23. Measurement Issues • Which balance sheet data should we use? • Should we include all assets? • Should we use gross book value or net book value of the assets? • Should we make other adjustments to income or assets?

  24. Limitations of Financial Performance Evaluation • Short-term focus • Potential Remedy: management can measure financial performance using a longer time horizon • Incentivizes segment managers to think long term rather than short term

  25. Transfer Pricing • The price charged for the internal sale between two different divisions of the same company • Encourage transfer only if the company would benefit by the exchange • Vertical Integration

  26. Exhibit 10-9: Strategies to Determine Transfer Price

  27. Global Considerations • Do the divisions operate under different taxing authorities such that income tax rates are higher for one division? • Would the amount paid to customs and duties be impacted by the transfer price used?

  28. Objective 4 Prepare and evaluate Flexible Budget Performance Reports

  29. Flexible Budget • A budget prepared for a different level of volume than that which was originally anticipated • Master Budget Variance – Difference between the actual revenues and expenses and the master budget • “Apples-to-oranges” comparison

  30. Exhibit 10-11 Creating a Flexible Budget Performance Report

  31. Volume Variance • The difference between the master budget and the flexible budget • Arises only because the actual volume differs from the volume originally anticipated in the master budget

  32. Exhibit 10-12 Volume Variances

  33. Flexible Budget Variance The difference between the flexible budget and the actual results

  34. Exhibit 10-13 Flexible Budget and Volume Variances

  35. Underlying Causes of the Variances • Management by exception • Use performance reports to see how operational decisions affected company’s finances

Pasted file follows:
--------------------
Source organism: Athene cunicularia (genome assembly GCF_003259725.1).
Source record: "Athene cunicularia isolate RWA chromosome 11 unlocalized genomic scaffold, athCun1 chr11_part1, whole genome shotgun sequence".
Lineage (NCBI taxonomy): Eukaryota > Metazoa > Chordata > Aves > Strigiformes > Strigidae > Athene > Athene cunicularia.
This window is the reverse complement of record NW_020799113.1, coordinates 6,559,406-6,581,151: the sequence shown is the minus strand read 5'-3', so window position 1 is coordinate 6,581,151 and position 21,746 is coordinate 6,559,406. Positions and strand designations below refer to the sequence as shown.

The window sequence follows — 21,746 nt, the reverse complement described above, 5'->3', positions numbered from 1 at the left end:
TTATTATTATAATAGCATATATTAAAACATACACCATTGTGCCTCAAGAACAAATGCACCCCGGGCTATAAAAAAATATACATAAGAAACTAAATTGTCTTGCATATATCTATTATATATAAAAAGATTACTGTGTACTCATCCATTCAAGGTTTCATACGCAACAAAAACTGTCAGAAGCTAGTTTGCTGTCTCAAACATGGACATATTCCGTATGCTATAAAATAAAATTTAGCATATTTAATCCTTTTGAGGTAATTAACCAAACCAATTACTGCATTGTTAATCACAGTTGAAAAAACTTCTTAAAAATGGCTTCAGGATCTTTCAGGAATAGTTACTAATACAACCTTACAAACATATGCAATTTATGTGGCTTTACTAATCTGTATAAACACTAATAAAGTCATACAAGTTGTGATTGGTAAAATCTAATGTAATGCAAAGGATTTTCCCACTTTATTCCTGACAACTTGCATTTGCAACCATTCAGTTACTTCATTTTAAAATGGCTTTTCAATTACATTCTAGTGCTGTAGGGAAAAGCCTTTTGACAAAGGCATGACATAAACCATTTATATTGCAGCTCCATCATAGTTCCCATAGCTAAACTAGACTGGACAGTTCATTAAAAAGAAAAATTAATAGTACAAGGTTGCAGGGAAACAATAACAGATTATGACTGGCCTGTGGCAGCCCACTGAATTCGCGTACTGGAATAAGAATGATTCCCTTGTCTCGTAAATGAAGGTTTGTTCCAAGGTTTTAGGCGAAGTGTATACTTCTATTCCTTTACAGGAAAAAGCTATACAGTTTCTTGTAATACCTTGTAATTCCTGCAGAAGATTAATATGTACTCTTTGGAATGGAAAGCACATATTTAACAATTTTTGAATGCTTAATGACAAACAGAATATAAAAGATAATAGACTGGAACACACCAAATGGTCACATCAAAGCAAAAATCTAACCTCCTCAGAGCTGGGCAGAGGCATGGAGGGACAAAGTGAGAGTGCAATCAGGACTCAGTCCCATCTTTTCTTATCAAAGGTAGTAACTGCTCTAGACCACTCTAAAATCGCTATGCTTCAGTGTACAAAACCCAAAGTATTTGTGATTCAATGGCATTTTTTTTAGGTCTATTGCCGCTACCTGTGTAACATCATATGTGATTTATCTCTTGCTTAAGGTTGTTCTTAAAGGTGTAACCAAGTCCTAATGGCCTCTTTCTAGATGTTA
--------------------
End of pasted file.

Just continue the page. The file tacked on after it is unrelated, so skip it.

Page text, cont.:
36. Master Budget Variance: A Combination of Variances Flexible Budget Variance Volume Variance Master Budget Variance

  37. Objective 5 Describe the balanced scorecard and identify KPIs for each perspective

  38. Nonfinancial Performance Measurement • Lag indicators - reveal the results of past actions and decisions • Lead indicators - predict future performance

  39. The Balanced Scorecard • Management must consider both financial and operational performance measures • Major shift: financial indicators are no longer the sole measure of performance

  40. Four Perspectives of the Balanced Scorecard • Financial • Customer • Internal Business • Learning and Growth

  41. Key Performance Indicator (KPI) • Summary performance metric; assesses how well the company is achieving its goals • Continually measured • Reported on performance scorecard or performance dashboard

  42. Financial Perspective • “How do we look to shareholders?” • Must continually attempt to increase profits • Increase revenues • Control costs • Increase productivity

  43. Customer Perspective • “How do customers see us?” • Customers concerned with four product/service attributes: • Price • Quality • Sales service • Delivery time

  44. Internal Business Perspective • “At what business processes must we excel to satisfy customer and financial objectives?” • Three factors: • Innovation • Operations • Post-sales support

  45. Learning and Growth Perspective • “Can we continue to improve and create value?” • Three factors: • Employee capabilities • Information system capabilities • Company’s “climate for action”

  46. Sustainability and Performance Evaluation • Sustainability-related KPIs • Fifth perspective - “Sustainability” • Sixth perspective - “Community”

  47. End of Chapter 10